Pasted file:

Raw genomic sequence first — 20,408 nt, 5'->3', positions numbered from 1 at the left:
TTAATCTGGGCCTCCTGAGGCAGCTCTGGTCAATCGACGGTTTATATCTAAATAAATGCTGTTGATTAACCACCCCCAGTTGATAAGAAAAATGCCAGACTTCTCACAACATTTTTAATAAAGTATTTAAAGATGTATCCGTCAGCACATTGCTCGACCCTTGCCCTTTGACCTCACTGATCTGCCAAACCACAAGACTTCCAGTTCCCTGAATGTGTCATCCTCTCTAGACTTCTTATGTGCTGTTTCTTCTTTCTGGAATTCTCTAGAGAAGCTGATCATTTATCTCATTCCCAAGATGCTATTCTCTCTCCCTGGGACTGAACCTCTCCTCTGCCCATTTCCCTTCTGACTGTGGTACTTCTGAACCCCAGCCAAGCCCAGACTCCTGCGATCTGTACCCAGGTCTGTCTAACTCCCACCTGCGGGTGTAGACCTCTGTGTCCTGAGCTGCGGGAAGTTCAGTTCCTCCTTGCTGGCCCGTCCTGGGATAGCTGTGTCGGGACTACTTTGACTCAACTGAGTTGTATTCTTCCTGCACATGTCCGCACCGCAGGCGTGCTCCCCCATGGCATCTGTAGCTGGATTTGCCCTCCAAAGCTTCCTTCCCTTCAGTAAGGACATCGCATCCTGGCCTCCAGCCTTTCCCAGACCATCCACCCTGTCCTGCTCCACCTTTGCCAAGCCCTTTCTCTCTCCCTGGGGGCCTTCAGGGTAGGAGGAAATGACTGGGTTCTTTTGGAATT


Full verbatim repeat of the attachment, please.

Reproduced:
Raw genomic sequence first — 20,408 nt, 5'->3', positions numbered from 1 at the left:
TTAATCTGGGCCTCCTGAGGCAGCTCTGGTCAATCGACGGTTTATATCTAAATAAATGCTGTTGATTAACCACCCCCAGTTGATAAGAAAAATGCCAGACTTCTCACAACATTTTTAATAAAGTATTTAAAGATGTATCCGTCAGCACATTGCTCGACCCTTGCCCTTTGACCTCACTGATCTGCCAAACCACAAGACTTCCAGTTCCCTGAATGTGTCATCCTCTCTAGACTTCTTATGTGCTGTTTCTTCTTTCTGGAATTCTCTAGAGAAGCTGATCATTTATCTCATTCCCAAGATGCTATTCTCTCTCCCTGGGACTGAACCTCTCCTCTGCCCATTTCCCTTCTGACTGTGGTACTTCTGAACCCCAGCCAAGCCCAGACTCCTGCGATCTGTACCCAGGTCTGTCTAACTCCCACCTGCGGGTGTAGACCTCTGTGTCCTGAGCTGCGGGAAGTTCAGTTCCTCCTTGCTGGCCCGTCCTGGGATAGCTGTGTCGGGACTACTTTGACTCAACTGAGTTGTATTCTTCCTGCACATGTCCGCACCGCAGGCGTGCTCCCCCATGGCATCTGTAGCTGGATTTGCCCTCCAAAGCTTCCTTCCCTTCAGTAAGGACATCGCATCCTGGCCTCCAGCCTTTCCCAGACCATCCACCCTGTCCTGCTCCACCTTTGCCAAGCCCTTTCTCTCTCCCTGGGGGCCTTCAGGGTAGGAGGAAATGACTGGGTTCTTTTGGAATT